When massaging always start at the front, wiggling side to side towards the back of your head. You don't want to go back to front as it can tangle & pull hairs. Move methodically, making sure you cover all of your scalp. Take your time theres no rush. Do it again if you need. Concentrate on feeling the difference between oily hair/scalp & clean hair/scalp while wet. Back of neck & behind ears usually gets missed, & just below the crown so double check in these areas.

If you find you need more shampoo, use more water first. Often its more of a 'spread' issue than not enough. Duck your head under the water for a second. Not even. In & out. Then try spreading it with your hands again.

Madora
May 24th, 2012, 07:57 AM
Thanks for posting this question Mintchopchip, I have been struggling to get my scalp super clean since i gave up piling my hair on my head to wash it.

I don't mean to hi-jack the tread but, reading Madora's reply, i would like to ask her (or anyone that knows) what finishing with a cold wash for the hair does for it?

regards
Jay

Hi, Billycourty! Here is a link that explains about using cold water as a final rinse:

http://forums.longhaircommunity.com/vbjournal.php?do=article&articleid=77

And, as Amanah said, a final cold water rinse does close the cuticles. Also leaves the hair shiny.

lapushka
May 24th, 2012, 02:16 PM
Here's a video on it, on how to wash hair properly:
http://www.youtube.com/watch?v=zzEjdmXaUUU&feature=plcp

spidermom
May 24th, 2012, 03:05 PM
I usually stand up in the shower area and let my hair hang down over my body, but about once every couple of weeks, I will bend forward so that my hair falls forward in front of me. Either way, I use diluted shampoo at the scalp. Every couple of months or so, I massage diluted shampoo all the way through my hair.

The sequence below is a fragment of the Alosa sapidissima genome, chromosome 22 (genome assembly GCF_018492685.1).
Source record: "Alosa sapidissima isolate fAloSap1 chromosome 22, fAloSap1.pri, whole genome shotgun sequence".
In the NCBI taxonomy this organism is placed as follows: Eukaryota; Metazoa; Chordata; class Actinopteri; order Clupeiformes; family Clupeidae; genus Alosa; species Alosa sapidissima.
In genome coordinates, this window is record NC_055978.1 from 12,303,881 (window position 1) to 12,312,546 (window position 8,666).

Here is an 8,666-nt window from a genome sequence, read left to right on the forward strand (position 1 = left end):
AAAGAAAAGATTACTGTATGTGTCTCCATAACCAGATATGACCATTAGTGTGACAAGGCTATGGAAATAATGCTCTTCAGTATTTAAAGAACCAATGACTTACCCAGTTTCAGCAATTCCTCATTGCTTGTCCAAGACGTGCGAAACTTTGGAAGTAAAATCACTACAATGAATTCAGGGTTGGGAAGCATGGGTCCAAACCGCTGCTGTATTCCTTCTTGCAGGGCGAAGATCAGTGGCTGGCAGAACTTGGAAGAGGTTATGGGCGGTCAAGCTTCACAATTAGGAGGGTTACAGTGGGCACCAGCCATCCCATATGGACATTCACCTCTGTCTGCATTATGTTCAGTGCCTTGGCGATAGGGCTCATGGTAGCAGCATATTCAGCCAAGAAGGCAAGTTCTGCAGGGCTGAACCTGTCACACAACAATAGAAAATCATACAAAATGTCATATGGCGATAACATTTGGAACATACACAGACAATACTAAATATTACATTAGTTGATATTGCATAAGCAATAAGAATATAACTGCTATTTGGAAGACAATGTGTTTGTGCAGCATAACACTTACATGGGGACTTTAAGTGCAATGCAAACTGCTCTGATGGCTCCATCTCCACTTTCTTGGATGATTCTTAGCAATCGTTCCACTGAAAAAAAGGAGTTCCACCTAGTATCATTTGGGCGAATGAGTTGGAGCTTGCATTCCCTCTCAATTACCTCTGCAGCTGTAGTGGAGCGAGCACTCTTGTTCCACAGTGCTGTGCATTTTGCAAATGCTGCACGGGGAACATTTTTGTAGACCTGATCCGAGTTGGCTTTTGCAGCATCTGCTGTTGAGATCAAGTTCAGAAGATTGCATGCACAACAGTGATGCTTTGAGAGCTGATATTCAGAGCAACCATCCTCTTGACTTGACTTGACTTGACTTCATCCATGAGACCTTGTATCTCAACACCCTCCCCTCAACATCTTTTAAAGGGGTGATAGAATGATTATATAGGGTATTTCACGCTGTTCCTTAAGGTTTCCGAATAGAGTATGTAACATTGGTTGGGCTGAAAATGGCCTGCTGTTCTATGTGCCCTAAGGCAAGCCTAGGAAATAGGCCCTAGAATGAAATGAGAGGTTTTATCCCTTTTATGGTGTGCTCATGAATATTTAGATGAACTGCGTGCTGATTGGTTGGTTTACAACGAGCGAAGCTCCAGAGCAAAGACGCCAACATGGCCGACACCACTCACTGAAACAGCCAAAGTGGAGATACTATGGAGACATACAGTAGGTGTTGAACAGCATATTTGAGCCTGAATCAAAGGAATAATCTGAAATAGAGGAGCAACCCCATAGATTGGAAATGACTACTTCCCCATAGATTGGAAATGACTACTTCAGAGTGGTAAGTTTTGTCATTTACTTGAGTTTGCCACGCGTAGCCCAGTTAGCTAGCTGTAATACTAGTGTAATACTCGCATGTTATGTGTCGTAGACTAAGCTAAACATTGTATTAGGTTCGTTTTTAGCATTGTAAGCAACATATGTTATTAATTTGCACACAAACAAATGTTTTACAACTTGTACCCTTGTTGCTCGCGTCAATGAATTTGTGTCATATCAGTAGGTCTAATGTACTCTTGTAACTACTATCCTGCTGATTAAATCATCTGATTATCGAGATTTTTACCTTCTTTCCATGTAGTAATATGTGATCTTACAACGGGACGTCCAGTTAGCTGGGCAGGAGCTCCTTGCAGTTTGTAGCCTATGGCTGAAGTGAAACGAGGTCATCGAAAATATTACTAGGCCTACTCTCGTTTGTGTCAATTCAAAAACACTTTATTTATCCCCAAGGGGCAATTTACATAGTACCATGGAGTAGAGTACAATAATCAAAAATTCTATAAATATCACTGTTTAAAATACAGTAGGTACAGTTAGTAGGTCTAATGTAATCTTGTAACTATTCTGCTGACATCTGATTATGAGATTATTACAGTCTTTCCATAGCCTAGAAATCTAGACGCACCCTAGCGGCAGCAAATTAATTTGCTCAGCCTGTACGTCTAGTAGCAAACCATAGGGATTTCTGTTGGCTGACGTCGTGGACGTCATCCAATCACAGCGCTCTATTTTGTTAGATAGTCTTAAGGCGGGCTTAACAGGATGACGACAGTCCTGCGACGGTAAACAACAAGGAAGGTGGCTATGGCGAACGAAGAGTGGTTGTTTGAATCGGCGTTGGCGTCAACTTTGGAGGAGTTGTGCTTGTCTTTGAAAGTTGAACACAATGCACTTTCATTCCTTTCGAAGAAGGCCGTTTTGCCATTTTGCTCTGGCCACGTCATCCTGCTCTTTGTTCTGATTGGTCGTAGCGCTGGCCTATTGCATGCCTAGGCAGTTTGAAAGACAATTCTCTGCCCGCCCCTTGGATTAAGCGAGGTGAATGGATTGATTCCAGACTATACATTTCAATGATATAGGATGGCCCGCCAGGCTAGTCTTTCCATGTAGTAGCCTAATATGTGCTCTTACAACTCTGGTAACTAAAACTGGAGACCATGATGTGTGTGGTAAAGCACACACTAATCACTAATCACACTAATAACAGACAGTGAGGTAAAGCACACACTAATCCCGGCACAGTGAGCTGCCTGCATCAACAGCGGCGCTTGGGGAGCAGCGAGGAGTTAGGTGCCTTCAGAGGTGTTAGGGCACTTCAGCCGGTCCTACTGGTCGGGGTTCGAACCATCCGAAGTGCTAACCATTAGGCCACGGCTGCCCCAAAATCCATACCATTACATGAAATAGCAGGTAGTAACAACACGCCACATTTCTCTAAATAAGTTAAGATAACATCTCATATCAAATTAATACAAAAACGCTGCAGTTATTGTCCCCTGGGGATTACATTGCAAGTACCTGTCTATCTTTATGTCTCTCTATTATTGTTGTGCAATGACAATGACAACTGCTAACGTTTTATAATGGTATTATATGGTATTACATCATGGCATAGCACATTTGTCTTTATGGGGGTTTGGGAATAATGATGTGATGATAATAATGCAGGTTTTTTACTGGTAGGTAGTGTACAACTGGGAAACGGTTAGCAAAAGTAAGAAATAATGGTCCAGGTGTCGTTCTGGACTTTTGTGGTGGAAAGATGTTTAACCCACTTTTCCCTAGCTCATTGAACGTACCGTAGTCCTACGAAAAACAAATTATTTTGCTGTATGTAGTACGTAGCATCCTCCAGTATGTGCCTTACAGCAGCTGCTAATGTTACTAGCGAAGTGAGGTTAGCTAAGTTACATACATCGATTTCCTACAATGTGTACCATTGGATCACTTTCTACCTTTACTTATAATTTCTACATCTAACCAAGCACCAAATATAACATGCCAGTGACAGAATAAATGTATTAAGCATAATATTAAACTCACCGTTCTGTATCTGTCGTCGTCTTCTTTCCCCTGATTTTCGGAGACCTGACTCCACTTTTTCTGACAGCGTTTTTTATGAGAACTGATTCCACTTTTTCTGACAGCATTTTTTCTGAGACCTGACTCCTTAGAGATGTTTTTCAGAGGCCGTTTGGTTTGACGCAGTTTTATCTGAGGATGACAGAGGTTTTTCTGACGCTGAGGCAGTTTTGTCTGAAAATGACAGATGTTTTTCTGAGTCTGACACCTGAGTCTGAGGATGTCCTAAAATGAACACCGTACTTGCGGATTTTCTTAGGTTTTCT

torrilin
May 25th, 2012, 08:41 AM
Try to spread your shampoo out evenly over your palms. You know how with moisturiser you put a few dabs on your nose, cheeks, chin & forehead first, & then rub it in? Well if you do this with shampoo too your hair gets more all over, top doesnt get as dry, & you dont waste so much shampoo. So make sure you put a bit on the sides, underneath, on the crown etc. Then massage it in. (As Madora says, part if you need).

I even go a bit further than this. I'll take a tiny dab of shampoo, and lather it on my wet palms to dilute it. Then I "press" the lather into the oiliest parts of my head.

I've seen a number of the ladies who CO suggest using a routine of doing a carefully organized and sectioned scalp massage for a set count at each spot on their head to ensure that their CO conditioner can properly lift and penetrate so dead scalp skin doesn't form scales or flakes. I've borrowed that idea for my diluted shampoo routine because I'm not very tidyminded and I'm prone to skipping bits. So I think of my scalp as having "claw" sized sections, and each section gets a 10 count of massage.

When I'm consistent about using my dilute shampoo in this way, I can go days without needing a wash. Not as many as Madora can :) but lots more than I could with the pile hair on top and use tons of shampoo method.